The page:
Michael Moore Releases Colorado 'Dark Knight Rises' Theater Shooting Statement

The documentary filmmaker says he fears that "anthropologists and historians will look back on us and simply say we were a violent nation."

In the wake of the shock shooting at the Aurora, Colorado movie theater that has already claimed 12 lives, Michael Moore, the documentarian who won an Oscar for his examination of the Columbine school shooting and the nation's gun laws, released a short statement on his website.

"Having spent much time in the Aurora/Denver/Littleton area over the 
years, I am too sad about this most recent tragedy to comment 
at the moment, other than to say this," Moore wrote. 

"I fear anthropologists and historians will look back on us and simply 
say we were a violent nation, at home and abroad, but in due time 
human decency won out and the violence ceased, but not before 
many, many more died and the world had had its fill of us.

He continued, 

"Thoughts, prayers, and whatever comfort can be found for the victims 
and their families..."

Earlier in the day, New York City Mayor Michael Bloomberg laid down a challenge to both President Obama and GOP challenger Mitt Romney to more clearly state their position -- and take a firmer stance -- on gun laws.

"You know, soothing words are nice, but maybe it’s time that the two people who want to be President of the United States stand up and tell us what they are going to do about it, because this is obviously a problem across the country," Bloomberg said. "And everybody always says, 'Isn’t it tragic,' and you know, we look for was the guy, as you said, maybe trying to re-create Batman. I mean, there are so many murders with guns every day, it’s just got to stop. And instead of the two people – President Obama and Governor Romney – talking in broad things about they want to make the world a better place, OK, tell us how. And this is a real problem."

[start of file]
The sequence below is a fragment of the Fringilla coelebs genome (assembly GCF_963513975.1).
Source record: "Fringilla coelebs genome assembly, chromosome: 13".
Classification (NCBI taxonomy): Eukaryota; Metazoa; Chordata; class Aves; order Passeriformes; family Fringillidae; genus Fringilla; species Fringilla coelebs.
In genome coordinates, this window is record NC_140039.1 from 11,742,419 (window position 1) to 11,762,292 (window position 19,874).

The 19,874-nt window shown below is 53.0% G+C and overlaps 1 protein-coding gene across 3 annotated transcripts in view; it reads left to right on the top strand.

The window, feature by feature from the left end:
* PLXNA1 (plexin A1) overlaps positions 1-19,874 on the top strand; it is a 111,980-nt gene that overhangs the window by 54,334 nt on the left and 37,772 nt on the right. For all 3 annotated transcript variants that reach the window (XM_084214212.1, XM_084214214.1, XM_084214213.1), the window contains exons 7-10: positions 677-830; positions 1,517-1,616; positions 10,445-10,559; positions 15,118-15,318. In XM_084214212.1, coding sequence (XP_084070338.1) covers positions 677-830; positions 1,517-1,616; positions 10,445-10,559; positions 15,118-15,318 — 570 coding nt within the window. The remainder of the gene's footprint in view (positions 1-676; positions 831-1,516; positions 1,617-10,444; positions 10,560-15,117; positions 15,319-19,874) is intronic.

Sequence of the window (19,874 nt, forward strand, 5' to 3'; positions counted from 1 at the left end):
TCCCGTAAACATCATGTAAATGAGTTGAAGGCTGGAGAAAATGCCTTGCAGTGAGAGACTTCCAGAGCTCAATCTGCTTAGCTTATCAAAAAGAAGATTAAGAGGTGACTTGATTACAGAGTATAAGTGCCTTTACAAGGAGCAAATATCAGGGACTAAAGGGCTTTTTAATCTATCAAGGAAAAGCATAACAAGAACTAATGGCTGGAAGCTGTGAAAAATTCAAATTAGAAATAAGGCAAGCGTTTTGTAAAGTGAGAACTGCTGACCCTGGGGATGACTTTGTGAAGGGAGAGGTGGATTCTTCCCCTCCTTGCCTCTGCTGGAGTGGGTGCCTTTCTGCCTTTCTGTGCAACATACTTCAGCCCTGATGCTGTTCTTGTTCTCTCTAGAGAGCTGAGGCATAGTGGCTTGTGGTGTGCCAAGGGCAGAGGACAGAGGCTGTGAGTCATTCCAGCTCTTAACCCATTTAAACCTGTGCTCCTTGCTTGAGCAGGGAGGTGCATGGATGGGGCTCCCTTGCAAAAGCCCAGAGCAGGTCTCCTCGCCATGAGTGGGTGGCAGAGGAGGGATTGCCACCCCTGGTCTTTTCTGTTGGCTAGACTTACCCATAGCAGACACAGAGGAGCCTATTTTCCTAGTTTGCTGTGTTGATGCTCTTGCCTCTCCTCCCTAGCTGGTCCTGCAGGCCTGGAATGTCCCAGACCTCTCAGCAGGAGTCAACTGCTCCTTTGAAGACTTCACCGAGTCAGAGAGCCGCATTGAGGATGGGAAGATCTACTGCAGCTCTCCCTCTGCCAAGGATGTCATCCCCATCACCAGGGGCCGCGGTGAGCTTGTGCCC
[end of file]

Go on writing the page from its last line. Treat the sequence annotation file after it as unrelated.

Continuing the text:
Obama released both a statement early on Friday and spoke about the shooting at an appearance in Ft. Myers, Florida.

"And if there’s anything to take away from this tragedy it’s the reminder that life is very fragile," he said. "Our time here is limited and it is precious.  And what matters at the end of the day is not the small things, it’s not the trivial things, which so often consume us and our daily lives.  Ultimately, it’s how we choose to treat one another and how we love one another."

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